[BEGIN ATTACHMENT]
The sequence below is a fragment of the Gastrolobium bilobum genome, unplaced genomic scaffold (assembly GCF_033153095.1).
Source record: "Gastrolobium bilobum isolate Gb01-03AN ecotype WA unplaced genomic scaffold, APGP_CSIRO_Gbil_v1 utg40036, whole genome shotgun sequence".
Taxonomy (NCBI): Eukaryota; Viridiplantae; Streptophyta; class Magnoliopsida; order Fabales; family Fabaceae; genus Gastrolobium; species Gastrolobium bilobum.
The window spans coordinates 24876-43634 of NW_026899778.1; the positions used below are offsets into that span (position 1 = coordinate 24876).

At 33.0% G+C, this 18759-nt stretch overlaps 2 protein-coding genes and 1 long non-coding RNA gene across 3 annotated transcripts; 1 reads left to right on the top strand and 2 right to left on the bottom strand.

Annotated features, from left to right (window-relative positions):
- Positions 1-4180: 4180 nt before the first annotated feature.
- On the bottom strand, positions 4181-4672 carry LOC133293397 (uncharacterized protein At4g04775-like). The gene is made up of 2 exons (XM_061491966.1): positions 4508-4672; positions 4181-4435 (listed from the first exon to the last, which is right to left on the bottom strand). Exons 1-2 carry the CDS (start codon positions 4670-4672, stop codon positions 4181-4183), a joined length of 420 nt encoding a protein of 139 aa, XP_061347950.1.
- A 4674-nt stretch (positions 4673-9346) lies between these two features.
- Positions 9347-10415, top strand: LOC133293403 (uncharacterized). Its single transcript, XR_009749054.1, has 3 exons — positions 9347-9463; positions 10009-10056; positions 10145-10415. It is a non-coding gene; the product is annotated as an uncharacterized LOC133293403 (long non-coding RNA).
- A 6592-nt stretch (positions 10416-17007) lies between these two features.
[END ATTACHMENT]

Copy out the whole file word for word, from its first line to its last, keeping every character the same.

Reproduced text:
The sequence below is a fragment of the Gastrolobium bilobum genome, unplaced genomic scaffold (assembly GCF_033153095.1).
Source record: "Gastrolobium bilobum isolate Gb01-03AN ecotype WA unplaced genomic scaffold, APGP_CSIRO_Gbil_v1 utg40036, whole genome shotgun sequence".
Taxonomy (NCBI): Eukaryota; Viridiplantae; Streptophyta; class Magnoliopsida; order Fabales; family Fabaceae; genus Gastrolobium; species Gastrolobium bilobum.
The window spans coordinates 24876-43634 of NW_026899778.1; the positions used below are offsets into that span (position 1 = coordinate 24876).

At 33.0% G+C, this 18759-nt stretch overlaps 2 protein-coding genes and 1 long non-coding RNA gene across 3 annotated transcripts; 1 reads left to right on the top strand and 2 right to left on the bottom strand.

Annotated features, from left to right (window-relative positions):
- Positions 1-4180: 4180 nt before the first annotated feature.
- On the bottom strand, positions 4181-4672 carry LOC133293397 (uncharacterized protein At4g04775-like). The gene is made up of 2 exons (XM_061491966.1): positions 4508-4672; positions 4181-4435 (listed from the first exon to the last, which is right to left on the bottom strand). Exons 1-2 carry the CDS (start codon positions 4670-4672, stop codon positions 4181-4183), a joined length of 420 nt encoding a protein of 139 aa, XP_061347950.1.
- A 4674-nt stretch (positions 4673-9346) lies between these two features.
- Positions 9347-10415, top strand: LOC133293403 (uncharacterized). Its single transcript, XR_009749054.1, has 3 exons — positions 9347-9463; positions 10009-10056; positions 10145-10415. It is a non-coding gene; the product is annotated as an uncharacterized LOC133293403 (long non-coding RNA).
- A 6592-nt stretch (positions 10416-17007) lies between these two features.